T3 is a long full throttle corner in the sim so I open up the throttle and gently try to warm the front tyres with a little sawing at the wheel as I go through the corner, T4 I hit the brakes far too early, I was worried that cold brakes wouldn’t bite but there is far more retardation than I expect. I accelerate through t4 and on the long straight at the back of the paddock. Weaving to warm the tyres and pressing the brakes fairly hard to see if I can lock the wheels like I do in the sim. It seems I have far more grip than I am used to.

The chicane arrives and I instinctively brake, turn in and immediately get back on the throttle and up the hill under the bridge, turn 6 feels very familiar and I’m starting to notice the unusual vibrations and noises less and feel more and more at home with the situation I find myself in.

I bring the car to the left and brake in a straight line, turn the car in, right-left-right, taking it easy but lightly touching the larger flatter parts of the curbs. This car is so easy to place.

Driving Impressions of the All-Electric ERA F110E

I keep the throttle pinned as I leave turn 7 and head down to the almost hairpin of turn 8. Feeling more confident i brake later than I think I should, and yet still manage to arrive at the corner far slower than the car is capable of. I roll back on to the throttle and take a little curb through the exit and on to the last straight. Now it’s just a question of where to brake into the final chicane. Again, I am trying and failing to calibrate my brain for the braking zone. I still manage to brake too early and gently roll the car into the final 2 turns, I get a nice clean exit and I pin the throttle ready to start exploring this car further. Lap one is done, no dramas and I almost immediately felt strangely at home with this crazy situation I find myself in. I can’t believe that a regular guy like me could be given such an amazing opportunity.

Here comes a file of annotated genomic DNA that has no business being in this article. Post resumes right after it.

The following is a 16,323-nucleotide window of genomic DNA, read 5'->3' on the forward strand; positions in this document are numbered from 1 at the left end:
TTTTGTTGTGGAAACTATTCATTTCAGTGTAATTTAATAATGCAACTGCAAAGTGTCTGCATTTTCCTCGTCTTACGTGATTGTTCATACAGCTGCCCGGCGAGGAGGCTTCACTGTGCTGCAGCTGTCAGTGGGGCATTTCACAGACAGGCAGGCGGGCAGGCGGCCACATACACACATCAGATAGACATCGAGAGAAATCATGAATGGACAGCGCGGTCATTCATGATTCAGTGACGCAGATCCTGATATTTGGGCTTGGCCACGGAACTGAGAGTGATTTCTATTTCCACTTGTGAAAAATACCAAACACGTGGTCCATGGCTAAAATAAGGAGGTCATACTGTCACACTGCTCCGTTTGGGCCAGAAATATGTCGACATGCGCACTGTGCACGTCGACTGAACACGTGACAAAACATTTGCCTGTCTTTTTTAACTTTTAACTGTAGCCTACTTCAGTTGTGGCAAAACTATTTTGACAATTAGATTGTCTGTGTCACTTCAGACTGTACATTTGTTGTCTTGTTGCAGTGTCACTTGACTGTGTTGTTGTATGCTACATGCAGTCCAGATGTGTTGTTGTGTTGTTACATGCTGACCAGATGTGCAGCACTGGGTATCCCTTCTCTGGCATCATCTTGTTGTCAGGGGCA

Sim racing, and specifically running a similar car around the same track definitely helped me acclimatize much faster and better than if I had never driven round this track before. It’s incredible that you can get so close to the real thing from the comfort of your own home.

Some tweaks I’m going to make to my sim rig include better pedal feedback and increasing the force feedback level on the wheel, but overall, it was an amazing tool to help me prepare for the real thing.

I’m Oz, I run a YouTube channel called The Sustainable Orange and you can find me on Twitter/X @sustainableoz.

The ERA Championship website can be found here: https://www.erachampionship.com/

And the ERA Race School website can be found here: https://eraracingschool.com/

Oz Maliphant
Author: Oz Maliphant

I am a failed computer games developer, who now does cyber security engineering and software development and who has a passion for racing, motorsport and sustainability.